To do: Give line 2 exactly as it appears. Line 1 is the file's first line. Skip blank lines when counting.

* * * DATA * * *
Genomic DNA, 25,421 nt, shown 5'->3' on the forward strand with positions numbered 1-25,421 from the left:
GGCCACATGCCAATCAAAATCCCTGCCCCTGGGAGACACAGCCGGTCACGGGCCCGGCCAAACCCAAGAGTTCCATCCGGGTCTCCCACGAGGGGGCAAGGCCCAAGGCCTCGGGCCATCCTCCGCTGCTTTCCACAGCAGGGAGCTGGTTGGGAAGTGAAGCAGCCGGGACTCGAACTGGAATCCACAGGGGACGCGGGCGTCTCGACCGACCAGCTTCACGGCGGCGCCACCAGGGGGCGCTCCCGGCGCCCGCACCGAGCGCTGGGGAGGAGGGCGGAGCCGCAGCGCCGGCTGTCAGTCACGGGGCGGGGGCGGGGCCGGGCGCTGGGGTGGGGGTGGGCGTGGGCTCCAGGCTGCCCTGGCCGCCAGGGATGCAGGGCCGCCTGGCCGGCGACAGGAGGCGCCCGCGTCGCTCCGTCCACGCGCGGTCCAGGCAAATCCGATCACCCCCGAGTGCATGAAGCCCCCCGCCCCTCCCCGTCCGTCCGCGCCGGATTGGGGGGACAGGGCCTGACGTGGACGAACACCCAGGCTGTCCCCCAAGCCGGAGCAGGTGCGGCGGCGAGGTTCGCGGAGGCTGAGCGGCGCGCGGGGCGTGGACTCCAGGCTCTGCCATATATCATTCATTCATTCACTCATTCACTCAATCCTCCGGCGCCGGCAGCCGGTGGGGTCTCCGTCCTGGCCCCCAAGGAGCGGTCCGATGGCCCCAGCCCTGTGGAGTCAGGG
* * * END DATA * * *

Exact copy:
GGCCACATGCCAATCAAAATCCCTGCCCCTGGGAGACACAGCCGGTCACGGGCCCGGCCAAACCCAAGAGTTCCATCCGGGTCTCCCACGAGGGGGCAAGGCCCAAGGCCTCGGGCCATCCTCCGCTGCTTTCCACAGCAGGGAGCTGGTTGGGAAGTGAAGCAGCCGGGACTCGAACTGGAATCCACAGGGGACGCGGGCGTCTCGACCGACCAGCTTCACGGCGGCGCCACCAGGGGGCGCTCCCGGCGCCCGCACCGAGCGCTGGGGAGGAGGGCGGAGCCGCAGCGCCGGCTGTCAGTCACGGGGCGGGGGCGGGGCCGGGCGCTGGGGTGGGGGTGGGCGTGGGCTCCAGGCTGCCCTGGCCGCCAGGGATGCAGGGCCGCCTGGCCGGCGACAGGAGGCGCCCGCGTCGCTCCGTCCACGCGCGGTCCAGGCAAATCCGATCACCCCCGAGTGCATGAAGCCCCCCGCCCCTCCCCGTCCGTCCGCGCCGGATTGGGGGGACAGGGCCTGACGTGGACGAACACCCAGGCTGTCCCCCAAGCCGGAGCAGGTGCGGCGGCGAGGTTCGCGGAGGCTGAGCGGCGCGCGGGGCGTGGACTCCAGGCTCTGCCATATATCATTCATTCATTCACTCATTCACTCAATCCTCCGGCGCCGGCAGCCGGTGGGGTCTCCGTCCTGGCCCCCAAGGAGCGGTCCGATGGCCCCAGCCCTGTGGAGTCAGGG